After staring at it for a while, I decide that, while I like it, and it could be a final image, I’m just not sure if this photo is screaming out for the washed out vintage look. I know that’s mostly coming from the colored layers, so I switch them both from Screen mode to Soft Light, and – yes, I think this will be the final image:

clicking will take you to the image on flickr

clicking will take you to the image on flickr

BTW – This obviously isn’t a tutorial, otherwise I would have just showed you the necessary steps to the final image instead of the whole process. I just wanted to give you a glimpse into my crazy workflow to perhaps spark some ideas for you. Hope it wasn’t too much!

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  • Jafael

    I think I've learned more from this entry than I have in the past six months of tinkering around on my own. Wow! I would never have thought a magenta layer would do anything so interesting. I shall have to practice and see what I can get! Great work, as ever.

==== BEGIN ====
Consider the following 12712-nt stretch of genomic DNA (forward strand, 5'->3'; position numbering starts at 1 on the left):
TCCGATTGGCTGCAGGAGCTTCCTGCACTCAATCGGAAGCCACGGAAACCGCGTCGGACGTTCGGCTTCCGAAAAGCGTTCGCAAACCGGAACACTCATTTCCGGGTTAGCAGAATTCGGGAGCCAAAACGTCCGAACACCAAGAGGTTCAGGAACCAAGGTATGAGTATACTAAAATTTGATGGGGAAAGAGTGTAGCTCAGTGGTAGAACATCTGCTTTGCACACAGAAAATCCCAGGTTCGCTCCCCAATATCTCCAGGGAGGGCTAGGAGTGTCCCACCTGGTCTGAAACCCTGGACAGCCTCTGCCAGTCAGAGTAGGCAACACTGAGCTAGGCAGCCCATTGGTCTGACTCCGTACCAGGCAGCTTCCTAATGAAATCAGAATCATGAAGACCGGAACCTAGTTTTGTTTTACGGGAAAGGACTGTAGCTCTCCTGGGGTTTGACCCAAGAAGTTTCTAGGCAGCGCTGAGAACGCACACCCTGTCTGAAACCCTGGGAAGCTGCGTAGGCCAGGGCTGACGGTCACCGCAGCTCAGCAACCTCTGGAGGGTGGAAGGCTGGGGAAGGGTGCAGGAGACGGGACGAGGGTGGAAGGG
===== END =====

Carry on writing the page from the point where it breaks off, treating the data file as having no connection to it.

• RASL30

    Wow, thanks for taking the time to post that!
    I have to say, I hated the way the images looked in the middle, but loved the ending photo. I guess you never know what you will end up with! I have often wondered how to play with backgrounds... and now I know ;-) Very cool.
    I want to learn more about editing, but **gasp** severely lack the time. Reading your posts saves me a bit of time, so thanks!

  • I love this, thanks for showing us your workflow. I actually like the image more with the color layers as screen, but to each their own. I'm glad to know that others do a lot of testing and experimenting in gimp. I always feel like others just know this is how I want it to look and this is the steps to get it there. It's hard to imagine all the attempts when I see only see the final shot and it looks like that is how it should be. So it's great to see that you work it and revise that work. As for making a dup everytime I like how it looks, would be too confusing to me, but I do like to write down the steps as I do them so that hopefully I can use that later when I want to re-create a similar effect. Thanks for sharing.

  • tpettygirl

    I love your site; you explain things that make sense to the novice user of Gimp. You have definitely inspired me to keep working at Gimp to get the results I am looking for. Thank you so much for all the time you take with your site, I come here everyday just to see what you have done.